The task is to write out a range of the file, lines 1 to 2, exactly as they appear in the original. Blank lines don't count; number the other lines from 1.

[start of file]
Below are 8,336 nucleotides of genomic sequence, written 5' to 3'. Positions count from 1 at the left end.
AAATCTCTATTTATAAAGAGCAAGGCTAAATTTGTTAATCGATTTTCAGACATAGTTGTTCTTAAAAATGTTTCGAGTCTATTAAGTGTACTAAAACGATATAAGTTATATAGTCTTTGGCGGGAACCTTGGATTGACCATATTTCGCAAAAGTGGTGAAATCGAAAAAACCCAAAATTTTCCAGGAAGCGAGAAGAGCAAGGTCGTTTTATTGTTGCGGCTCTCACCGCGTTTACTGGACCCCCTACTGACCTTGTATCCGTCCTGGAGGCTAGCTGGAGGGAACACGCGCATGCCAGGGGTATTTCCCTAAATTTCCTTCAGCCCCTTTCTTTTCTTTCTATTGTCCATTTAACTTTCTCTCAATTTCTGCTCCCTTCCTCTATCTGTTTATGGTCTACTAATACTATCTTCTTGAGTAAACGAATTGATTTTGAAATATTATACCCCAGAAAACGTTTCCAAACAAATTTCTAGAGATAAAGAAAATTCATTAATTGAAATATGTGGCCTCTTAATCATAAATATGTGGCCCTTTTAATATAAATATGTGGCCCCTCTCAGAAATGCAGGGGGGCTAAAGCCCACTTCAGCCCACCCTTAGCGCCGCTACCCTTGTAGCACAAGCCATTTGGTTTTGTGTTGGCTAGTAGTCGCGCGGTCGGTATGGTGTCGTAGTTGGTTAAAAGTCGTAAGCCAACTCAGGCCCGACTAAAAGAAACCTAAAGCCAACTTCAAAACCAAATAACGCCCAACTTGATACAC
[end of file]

Below are 8,336 nucleotides of genomic sequence, written 5' to 3'. Positions count from 1 at the left end.
AAATCTCTATTTATAAAGAGCAAGGCTAAATTTGTTAATCGATTTTCAGACATAGTTGTTCTTAAAAATGTTTCGAGTCTATTAAGTGTACTAAAACGATATAAGTTATATAGTCTTTGGCGGGAACCTTGGATTGACCATATTTCGCAAAAGTGGTGAAATCGAAAAAACCCAAAATTTTCCAGGAAGCGAGAAGAGCAAGGTCGTTTTATTGTTGCGGCTCTCACCGCGTTTACTGGACCCCCTACTGACCTTGTATCCGTCCTGGAGGCTAGCTGGAGGGAACACGCGCATGCCAGGGGTATTTCCCTAAATTTCCTTCAGCCCCTTTCTTTTCTTTCTATTGTCCATTTAACTTTCTCTCAATTTCTGCTCCCTTCCTCTATCTGTTTATGGTCTACTAATACTATCTTCTTGAGTAAACGAATTGATTTTGAAATATTATACCCCAGAAAACGTTTCCAAACAAATTTCTAGAGATAAAGAAAATTCATTAATTGAAATATGTGGCCTCTTAATCATAAATATGTGGCCCTTTTAATATAAATATGTGGCCCCTCTCAGAAATGCAGGGGGGCTAAAGCCCACTTCAGCCCACCCTTAGCGCCGCTACCCTTGTAGCACAAGCCATTTGGTTTTGTGTTGGCTAGTAGTCGCGCGGTCGGTATGGTGTCGTAGTTGGTTAAAAGTCGTAAGCCAACTCAGGCCCGACTAAAAGAAACCTAAAGCCAACTTCAAAACCAAATAACGCCCAACTTGATACAC